MPs are to investigate the practicality of a cradle-to-cradle economy and the extent to which the Government can dictate its development.
The Environmental Audit Committee (EAC) issued a call for evidence, noting that “there has been a growing discussion of resource efficiency, the ‘circular economy’ and the economic and environmental benefits of maximising the value of resources beyond the life of a product”.
The inquiry is in two parts. The first is “the case for transforming the approach to waste, and growing a circular economy” and has five components:
- potential economic value of resources contained in waste
- key domestic and international links and resource value chains
- environmental benefits of the circular economy (including design to reduce, reuse, repair/remanufacture and recycling or composting)
- potential benefits of alternative business models, including leasing and design for reuse
- barriers to ‘circular’ business models
The second part concerns the extent to which Government can set the conditions needed for a circular economy, with six elements:
- what fiscal levers and policy support could be provided to business to move towards ‘circular’ models
- regulatory barriers to be removed to innovate and create new secondary resources and markets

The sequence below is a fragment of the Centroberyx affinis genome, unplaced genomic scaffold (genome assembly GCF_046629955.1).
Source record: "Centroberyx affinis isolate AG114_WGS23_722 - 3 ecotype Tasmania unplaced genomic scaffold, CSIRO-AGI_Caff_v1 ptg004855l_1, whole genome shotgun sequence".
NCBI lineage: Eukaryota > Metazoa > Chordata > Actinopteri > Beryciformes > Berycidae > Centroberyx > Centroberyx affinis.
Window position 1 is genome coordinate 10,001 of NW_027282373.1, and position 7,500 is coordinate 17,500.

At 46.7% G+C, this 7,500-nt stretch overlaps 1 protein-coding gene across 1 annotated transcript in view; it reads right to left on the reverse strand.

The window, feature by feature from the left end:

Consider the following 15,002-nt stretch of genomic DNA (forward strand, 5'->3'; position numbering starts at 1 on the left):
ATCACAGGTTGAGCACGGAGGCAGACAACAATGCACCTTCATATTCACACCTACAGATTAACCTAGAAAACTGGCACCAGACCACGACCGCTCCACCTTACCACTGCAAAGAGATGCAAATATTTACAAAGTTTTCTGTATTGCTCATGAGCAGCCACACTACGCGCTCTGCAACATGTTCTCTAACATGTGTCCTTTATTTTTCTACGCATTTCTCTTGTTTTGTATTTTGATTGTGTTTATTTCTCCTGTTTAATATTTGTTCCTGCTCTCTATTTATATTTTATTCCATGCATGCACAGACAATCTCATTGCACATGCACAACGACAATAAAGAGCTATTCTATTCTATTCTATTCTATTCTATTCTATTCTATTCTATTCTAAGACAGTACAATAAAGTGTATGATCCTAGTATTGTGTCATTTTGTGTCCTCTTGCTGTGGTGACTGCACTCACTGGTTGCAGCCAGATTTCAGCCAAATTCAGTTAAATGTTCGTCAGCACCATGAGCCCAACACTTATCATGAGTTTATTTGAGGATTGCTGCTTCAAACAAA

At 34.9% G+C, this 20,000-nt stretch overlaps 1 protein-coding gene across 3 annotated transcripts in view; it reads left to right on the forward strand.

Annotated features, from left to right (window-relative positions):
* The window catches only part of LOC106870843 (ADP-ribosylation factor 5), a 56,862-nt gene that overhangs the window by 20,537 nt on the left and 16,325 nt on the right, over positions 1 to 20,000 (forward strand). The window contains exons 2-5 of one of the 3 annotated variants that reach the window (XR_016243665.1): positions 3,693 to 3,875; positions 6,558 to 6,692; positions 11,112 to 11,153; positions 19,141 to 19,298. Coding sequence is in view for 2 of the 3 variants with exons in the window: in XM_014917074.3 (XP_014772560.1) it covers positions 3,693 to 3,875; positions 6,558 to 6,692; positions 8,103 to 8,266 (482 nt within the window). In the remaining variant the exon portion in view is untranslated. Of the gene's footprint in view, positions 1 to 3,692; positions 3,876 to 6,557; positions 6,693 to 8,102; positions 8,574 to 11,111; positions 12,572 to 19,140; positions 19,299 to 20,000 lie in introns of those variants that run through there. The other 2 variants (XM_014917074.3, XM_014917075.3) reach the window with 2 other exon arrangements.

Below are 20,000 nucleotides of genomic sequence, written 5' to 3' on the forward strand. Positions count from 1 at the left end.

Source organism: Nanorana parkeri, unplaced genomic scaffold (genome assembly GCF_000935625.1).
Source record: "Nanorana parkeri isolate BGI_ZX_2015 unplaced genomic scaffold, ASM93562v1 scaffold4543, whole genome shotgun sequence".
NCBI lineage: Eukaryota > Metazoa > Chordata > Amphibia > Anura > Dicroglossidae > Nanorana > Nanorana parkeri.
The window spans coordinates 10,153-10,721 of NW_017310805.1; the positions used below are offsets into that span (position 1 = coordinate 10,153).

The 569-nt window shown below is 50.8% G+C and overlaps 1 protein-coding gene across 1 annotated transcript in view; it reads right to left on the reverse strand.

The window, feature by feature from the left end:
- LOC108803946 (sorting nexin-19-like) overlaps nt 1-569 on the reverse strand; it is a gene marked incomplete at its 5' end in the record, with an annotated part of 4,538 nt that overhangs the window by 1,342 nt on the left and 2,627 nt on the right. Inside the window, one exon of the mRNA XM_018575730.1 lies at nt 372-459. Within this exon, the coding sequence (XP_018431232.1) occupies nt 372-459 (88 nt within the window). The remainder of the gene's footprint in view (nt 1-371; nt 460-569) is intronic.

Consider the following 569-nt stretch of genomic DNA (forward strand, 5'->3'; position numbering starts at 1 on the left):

- how growth in this sector can be supported, through BIS, UKTI, and UK overseas aid
- how businesses can hbe helped to work together to ensure the value of resources are maximised over a product life
- what encouragement individuals need to reuse and recycle rather than discard, including the role of local authorities
- how Government promotes the circular economy through its own procurement
The EAC is calling for evidence to be submitted by 25 April on a web portal it is piloting by 25 April.
What the EAC does
The committee, chaired since 2010 by Labour’s Joan Walley, was set up in 1997 to consider the extent to which the policies and programmes of government departments and non-departmental public bodies contribute to environmental protection and sustainable development, and to audit their performance against sustainable development and environmental protection targets. Its remit cuts across government rather than focusing on the work of a particular department.